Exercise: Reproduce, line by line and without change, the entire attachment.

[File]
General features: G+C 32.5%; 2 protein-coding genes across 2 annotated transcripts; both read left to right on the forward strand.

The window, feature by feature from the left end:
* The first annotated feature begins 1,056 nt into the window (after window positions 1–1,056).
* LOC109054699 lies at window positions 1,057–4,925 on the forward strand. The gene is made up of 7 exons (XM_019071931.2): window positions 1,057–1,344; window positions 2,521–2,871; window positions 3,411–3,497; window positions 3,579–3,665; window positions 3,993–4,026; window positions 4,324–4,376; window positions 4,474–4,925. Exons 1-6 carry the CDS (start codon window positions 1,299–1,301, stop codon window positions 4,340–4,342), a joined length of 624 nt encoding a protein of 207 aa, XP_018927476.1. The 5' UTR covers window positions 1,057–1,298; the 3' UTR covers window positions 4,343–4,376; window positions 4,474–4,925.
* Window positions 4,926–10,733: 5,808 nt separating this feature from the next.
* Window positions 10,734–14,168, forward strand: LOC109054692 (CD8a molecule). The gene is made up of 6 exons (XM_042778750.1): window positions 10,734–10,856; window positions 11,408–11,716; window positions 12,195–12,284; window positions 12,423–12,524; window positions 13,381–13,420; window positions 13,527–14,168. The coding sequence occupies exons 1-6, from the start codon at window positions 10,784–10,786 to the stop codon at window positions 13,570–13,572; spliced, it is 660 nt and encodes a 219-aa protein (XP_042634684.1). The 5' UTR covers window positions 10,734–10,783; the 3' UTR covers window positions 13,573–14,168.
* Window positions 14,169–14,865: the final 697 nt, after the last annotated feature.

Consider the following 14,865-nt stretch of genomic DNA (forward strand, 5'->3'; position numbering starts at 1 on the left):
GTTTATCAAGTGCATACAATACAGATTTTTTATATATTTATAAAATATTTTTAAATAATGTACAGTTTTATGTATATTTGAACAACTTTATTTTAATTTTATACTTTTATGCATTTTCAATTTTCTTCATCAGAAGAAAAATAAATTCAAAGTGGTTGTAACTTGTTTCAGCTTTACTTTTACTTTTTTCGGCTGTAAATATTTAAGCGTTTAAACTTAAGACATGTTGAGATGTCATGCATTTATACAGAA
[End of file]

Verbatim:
General features: G+C 32.5%; 2 protein-coding genes across 2 annotated transcripts; both read left to right on the forward strand.

The window, feature by feature from the left end:
* The first annotated feature begins 1,056 nt into the window (after window positions 1–1,056).
* LOC109054699 lies at window positions 1,057–4,925 on the forward strand. The gene is made up of 7 exons (XM_019071931.2): window positions 1,057–1,344; window positions 2,521–2,871; window positions 3,411–3,497; window positions 3,579–3,665; window positions 3,993–4,026; window positions 4,324–4,376; window positions 4,474–4,925. Exons 1-6 carry the CDS (start codon window positions 1,299–1,301, stop codon window positions 4,340–4,342), a joined length of 624 nt encoding a protein of 207 aa, XP_018927476.1. The 5' UTR covers window positions 1,057–1,298; the 3' UTR covers window positions 4,343–4,376; window positions 4,474–4,925.
* Window positions 4,926–10,733: 5,808 nt separating this feature from the next.
* Window positions 10,734–14,168, forward strand: LOC109054692 (CD8a molecule). The gene is made up of 6 exons (XM_042778750.1): window positions 10,734–10,856; window positions 11,408–11,716; window positions 12,195–12,284; window positions 12,423–12,524; window positions 13,381–13,420; window positions 13,527–14,168. The coding sequence occupies exons 1-6, from the start codon at window positions 10,784–10,786 to the stop codon at window positions 13,570–13,572; spliced, it is 660 nt and encodes a 219-aa protein (XP_042634684.1). The 5' UTR covers window positions 10,734–10,783; the 3' UTR covers window positions 13,573–14,168.
* Window positions 14,169–14,865: the final 697 nt, after the last annotated feature.

Consider the following 14,865-nt stretch of genomic DNA (forward strand, 5'->3'; position numbering starts at 1 on the left):
GTTTATCAAGTGCATACAATACAGATTTTTTATATATTTATAAAATATTTTTAAATAATGTACAGTTTTATGTATATTTGAACAACTTTATTTTAATTTTATACTTTTATGCATTTTCAATTTTCTTCATCAGAAGAAAAATAAATTCAAAGTGGTTGTAACTTGTTTCAGCTTTACTTTTACTTTTTTCGGCTGTAAATATTTAAGCGTTTAAACTTAAGACATGTTGAGATGTCATGCATTTATACAGAA